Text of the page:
Salt Lake County wants to give local emergency food pantries a needed boost, so it will conduct an unusual food drive in conjunction with National County Government Week, April 7-13.
Besides donating food at any county-operated facility that week, Salt Lake County libraries will conduct an "amnesty day" Saturday, April 13. Anyone who has an overdue book, checked out in 1991, can return the book and a non-perishable food item in a non-breakable container and the fine will be forgiven."Demand (for emergency food) has gone up sharply," said Richard K. Winters, director of the Community Services Council, which operates the Salt Lake Food Bank. "When you have an economy that's soft, people in the lower income get hit pretty quick. Even when, overall, things look all right."
Last year, an average of 10,000 emergency three-day food orders were filled by area pantries each month. In the first three months of 1991, the number had increased to 12,000 a month.
"We have food," Winters said. "But it's going down more rapidly than it has in recent years."
One of the largest local food drives, sponsored by the Boy Scouts of America, can generally be "stretched" to last until the next drive, Winters said. This year, "we'll be lucky if we make it to summer."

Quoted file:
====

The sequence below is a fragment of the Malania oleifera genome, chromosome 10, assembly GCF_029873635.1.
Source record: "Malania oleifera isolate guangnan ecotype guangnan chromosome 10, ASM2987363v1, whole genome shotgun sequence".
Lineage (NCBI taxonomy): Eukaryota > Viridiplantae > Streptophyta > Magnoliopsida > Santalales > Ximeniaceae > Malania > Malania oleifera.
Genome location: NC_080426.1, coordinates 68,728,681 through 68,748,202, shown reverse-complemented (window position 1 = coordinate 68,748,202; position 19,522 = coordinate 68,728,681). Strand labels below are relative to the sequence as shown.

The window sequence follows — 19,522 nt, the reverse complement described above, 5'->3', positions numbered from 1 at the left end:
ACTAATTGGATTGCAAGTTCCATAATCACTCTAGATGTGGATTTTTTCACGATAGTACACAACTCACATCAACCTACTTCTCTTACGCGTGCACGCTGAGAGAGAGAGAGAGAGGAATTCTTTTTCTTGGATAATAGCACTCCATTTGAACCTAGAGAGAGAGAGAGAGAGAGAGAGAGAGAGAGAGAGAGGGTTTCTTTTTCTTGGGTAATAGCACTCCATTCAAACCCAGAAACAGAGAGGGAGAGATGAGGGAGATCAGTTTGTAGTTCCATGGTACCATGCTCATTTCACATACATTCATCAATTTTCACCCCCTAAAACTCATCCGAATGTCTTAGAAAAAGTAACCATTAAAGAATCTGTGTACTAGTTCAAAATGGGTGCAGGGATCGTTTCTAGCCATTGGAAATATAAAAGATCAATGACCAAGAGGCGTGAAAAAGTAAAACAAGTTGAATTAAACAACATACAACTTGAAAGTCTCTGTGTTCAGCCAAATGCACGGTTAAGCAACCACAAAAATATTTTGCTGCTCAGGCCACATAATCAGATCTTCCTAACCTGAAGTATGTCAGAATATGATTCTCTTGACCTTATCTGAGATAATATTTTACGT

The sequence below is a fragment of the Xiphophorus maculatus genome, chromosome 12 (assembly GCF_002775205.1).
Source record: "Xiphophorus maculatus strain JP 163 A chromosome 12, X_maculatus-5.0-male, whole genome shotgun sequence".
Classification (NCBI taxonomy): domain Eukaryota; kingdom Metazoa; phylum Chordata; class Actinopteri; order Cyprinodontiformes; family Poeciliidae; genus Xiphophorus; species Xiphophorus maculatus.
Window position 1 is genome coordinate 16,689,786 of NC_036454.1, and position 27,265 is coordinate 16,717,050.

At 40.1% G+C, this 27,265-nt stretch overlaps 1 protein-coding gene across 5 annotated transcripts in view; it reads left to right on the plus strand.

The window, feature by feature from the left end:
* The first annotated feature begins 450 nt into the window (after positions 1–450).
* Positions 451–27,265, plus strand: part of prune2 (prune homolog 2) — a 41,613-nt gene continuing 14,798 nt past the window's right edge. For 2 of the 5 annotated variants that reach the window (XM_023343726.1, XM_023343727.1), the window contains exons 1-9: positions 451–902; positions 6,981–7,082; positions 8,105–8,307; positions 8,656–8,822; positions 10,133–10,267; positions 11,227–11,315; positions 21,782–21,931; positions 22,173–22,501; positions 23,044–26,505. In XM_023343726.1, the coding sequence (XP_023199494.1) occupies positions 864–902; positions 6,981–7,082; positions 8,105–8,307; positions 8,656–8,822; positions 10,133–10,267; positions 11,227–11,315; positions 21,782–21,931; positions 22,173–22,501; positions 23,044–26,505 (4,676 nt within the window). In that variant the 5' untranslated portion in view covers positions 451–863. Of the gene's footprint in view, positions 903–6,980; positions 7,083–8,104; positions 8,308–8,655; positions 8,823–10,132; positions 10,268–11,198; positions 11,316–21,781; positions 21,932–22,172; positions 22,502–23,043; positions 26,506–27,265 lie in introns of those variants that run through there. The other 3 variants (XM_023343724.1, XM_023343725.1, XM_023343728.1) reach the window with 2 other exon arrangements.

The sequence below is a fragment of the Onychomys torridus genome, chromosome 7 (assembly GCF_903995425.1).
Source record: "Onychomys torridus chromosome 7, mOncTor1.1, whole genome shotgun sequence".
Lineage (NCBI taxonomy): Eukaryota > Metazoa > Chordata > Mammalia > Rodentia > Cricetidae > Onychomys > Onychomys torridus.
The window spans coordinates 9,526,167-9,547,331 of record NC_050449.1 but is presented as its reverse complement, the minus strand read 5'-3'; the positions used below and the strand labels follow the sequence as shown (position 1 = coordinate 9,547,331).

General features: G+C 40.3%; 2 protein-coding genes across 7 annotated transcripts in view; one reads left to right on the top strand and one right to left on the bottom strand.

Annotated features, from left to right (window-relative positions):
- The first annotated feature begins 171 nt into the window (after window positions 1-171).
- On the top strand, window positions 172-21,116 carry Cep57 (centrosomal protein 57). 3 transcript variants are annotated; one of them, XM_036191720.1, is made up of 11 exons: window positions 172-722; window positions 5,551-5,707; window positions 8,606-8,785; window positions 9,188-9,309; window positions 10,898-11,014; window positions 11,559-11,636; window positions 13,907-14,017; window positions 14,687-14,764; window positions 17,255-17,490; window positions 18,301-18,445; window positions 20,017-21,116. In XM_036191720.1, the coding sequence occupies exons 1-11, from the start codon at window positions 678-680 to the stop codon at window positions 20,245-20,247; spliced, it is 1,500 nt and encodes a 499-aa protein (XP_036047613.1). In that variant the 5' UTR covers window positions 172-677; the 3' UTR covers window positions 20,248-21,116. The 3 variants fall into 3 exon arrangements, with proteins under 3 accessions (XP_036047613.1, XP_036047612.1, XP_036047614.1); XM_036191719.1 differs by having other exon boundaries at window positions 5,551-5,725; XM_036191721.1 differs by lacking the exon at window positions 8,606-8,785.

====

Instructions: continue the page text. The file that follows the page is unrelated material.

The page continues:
"This is our first food drive for the county," said Jeri Cartwright, public information director for the county. "A lot of people worry about the homeless and hunger during winter, but people are hungry all year round. This is a good time to do something about it."
All 15 of the county's libraries will participate. The libraries periodically sponsor amnesty days to get books back, but they don't like to do it often. "Frankly, we rely to some extent on the money," said Evelyn Tuddenham, library public relations officer. "But with this, more than just the library will win. People who contribute food will feel good about it and it will help the community as a whole."
Books must be taken into the library and food donated in order to get the amnesty, Tuddenham said. Putting items in the book drop won't work.
Winters encourages other organizations to put together food drives as well. "The Food Bank is the focal point for people who want to contribute food," he said. "We supply the eight Community Action Program pantries as well as another eight to 10 pantries locally. And we are concerned about the food situation right now. We're hoping for as much food as we can get."